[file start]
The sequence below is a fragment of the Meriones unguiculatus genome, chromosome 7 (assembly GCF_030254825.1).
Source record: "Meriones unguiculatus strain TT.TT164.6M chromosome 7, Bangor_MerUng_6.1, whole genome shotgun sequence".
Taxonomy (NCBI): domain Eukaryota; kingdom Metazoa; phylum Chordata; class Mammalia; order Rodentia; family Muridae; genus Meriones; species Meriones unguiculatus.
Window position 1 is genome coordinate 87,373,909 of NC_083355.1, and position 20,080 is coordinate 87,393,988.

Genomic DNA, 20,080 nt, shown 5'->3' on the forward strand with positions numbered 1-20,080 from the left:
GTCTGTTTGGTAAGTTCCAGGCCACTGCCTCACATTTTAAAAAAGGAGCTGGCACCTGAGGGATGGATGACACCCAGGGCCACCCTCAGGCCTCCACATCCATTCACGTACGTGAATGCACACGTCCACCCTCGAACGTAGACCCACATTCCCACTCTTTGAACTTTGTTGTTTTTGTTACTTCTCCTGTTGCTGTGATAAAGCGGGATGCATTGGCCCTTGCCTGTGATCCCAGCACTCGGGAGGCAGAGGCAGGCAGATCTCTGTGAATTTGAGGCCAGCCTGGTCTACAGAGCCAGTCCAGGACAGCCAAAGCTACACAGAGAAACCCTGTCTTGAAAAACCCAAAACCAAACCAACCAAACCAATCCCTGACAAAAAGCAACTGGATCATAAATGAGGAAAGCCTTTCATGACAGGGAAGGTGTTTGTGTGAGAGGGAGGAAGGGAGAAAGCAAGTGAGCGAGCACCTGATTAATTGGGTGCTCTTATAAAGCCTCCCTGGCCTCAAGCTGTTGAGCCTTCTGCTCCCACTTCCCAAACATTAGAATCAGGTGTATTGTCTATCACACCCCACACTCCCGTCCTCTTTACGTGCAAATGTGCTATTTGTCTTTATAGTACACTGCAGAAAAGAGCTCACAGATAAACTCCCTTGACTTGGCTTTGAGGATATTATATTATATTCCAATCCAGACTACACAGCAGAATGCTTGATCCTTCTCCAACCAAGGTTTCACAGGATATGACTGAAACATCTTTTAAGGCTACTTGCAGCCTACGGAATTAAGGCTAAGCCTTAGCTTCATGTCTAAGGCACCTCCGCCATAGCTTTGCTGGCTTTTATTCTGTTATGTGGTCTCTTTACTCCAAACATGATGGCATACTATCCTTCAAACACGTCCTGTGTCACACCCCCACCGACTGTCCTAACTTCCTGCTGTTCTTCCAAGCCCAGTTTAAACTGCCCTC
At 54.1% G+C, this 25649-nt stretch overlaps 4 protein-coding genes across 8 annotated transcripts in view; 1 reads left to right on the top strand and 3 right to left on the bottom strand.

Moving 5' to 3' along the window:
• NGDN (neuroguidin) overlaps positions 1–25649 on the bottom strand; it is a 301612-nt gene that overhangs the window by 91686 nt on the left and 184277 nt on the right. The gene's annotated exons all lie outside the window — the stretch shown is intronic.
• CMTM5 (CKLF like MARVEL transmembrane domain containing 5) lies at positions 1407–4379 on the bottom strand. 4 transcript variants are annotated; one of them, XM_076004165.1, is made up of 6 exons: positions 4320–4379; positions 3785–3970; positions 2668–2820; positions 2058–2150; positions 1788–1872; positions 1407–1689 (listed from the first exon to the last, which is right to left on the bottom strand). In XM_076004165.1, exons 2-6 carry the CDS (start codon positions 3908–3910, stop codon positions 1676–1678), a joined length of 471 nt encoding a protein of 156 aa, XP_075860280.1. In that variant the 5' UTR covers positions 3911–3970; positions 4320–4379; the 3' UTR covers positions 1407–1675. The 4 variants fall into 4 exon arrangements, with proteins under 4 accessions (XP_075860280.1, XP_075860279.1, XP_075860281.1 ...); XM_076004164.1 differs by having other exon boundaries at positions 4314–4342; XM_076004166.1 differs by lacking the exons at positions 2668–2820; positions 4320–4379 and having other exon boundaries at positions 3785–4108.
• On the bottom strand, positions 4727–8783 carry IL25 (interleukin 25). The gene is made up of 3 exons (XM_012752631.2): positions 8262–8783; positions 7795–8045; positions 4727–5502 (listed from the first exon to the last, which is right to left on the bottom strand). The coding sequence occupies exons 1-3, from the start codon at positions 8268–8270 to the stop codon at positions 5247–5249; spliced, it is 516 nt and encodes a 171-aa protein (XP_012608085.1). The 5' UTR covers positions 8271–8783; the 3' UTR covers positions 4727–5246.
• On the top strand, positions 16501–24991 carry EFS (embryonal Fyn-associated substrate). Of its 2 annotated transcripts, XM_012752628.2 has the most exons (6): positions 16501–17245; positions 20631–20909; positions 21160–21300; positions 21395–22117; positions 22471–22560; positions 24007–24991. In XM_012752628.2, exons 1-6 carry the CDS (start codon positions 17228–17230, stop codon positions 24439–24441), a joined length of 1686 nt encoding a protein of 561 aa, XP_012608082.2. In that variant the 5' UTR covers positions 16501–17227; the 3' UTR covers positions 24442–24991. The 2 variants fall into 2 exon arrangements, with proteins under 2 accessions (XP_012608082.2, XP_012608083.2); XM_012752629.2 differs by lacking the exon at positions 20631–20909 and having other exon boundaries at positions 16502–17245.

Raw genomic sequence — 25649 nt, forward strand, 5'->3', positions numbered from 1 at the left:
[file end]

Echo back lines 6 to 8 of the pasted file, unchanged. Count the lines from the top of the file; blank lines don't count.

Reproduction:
GTCTGTTTGGTAAGTTCCAGGCCACTGCCTCACATTTTAAAAAAGGAGCTGGCACCTGAGGGATGGATGACACCCAGGGCCACCCTCAGGCCTCCACATCCATTCACGTACGTGAATGCACACGTCCACCCTCGAACGTAGACCCACATTCCCACTCTTTGAACTTTGTTGTTTTTGTTACTTCTCCTGTTGCTGTGATAAAGCGGGATGCATTGGCCCTTGCCTGTGATCCCAGCACTCGGGAGGCAGAGGCAGGCAGATCTCTGTGAATTTGAGGCCAGCCTGGTCTACAGAGCCAGTCCAGGACAGCCAAAGCTACACAGAGAAACCCTGTCTTGAAAAACCCAAAACCAAACCAACCAAACCAATCCCTGACAAAAAGCAACTGGATCATAAATGAGGAAAGCCTTTCATGACAGGGAAGGTGTTTGTGTGAGAGGGAGGAAGGGAGAAAGCAAGTGAGCGAGCACCTGATTAATTGGGTGCTCTTATAAAGCCTCCCTGGCCTCAAGCTGTTGAGCCTTCTGCTCCCACTTCCCAAACATTAGAATCAGGTGTATTGTCTATCACACCCCACACTCCCGTCCTCTTTACGTGCAAATGTGCTATTTGTCTTTATAGTACACTGCAGAAAAGAGCTCACAGATAAACTCCCTTGACTTGGCTTTGAGGATATTATATTATATTCCAATCCAGACTACACAGCAGAATGCTTGATCCTTCTCCAACCAAGGTTTCACAGGATATGACTGAAACATCTTTTAAGGCTACTTGCAGCCTACGGAATTAAGGCTAAGCCTTAGCTTCATGTCTAAGGCACCTCCGCCATAGCTTTGCTGGCTTTTATTCTGTTATGTGGTCTCTTTACTCCAAACATGATGGCATACTATCCTTCAAACACGTCCTGTGTCACACCCCCACCGACTGTCCTAACTTCCTGCTGTTCTTCCAAGCCCAGTTTAAACTGCCCTC
At 54.1% G+C, this 25649-nt stretch overlaps 4 protein-coding genes across 8 annotated transcripts in view; 1 reads left to right on the top strand and 3 right to left on the bottom strand.

Moving 5' to 3' along the window: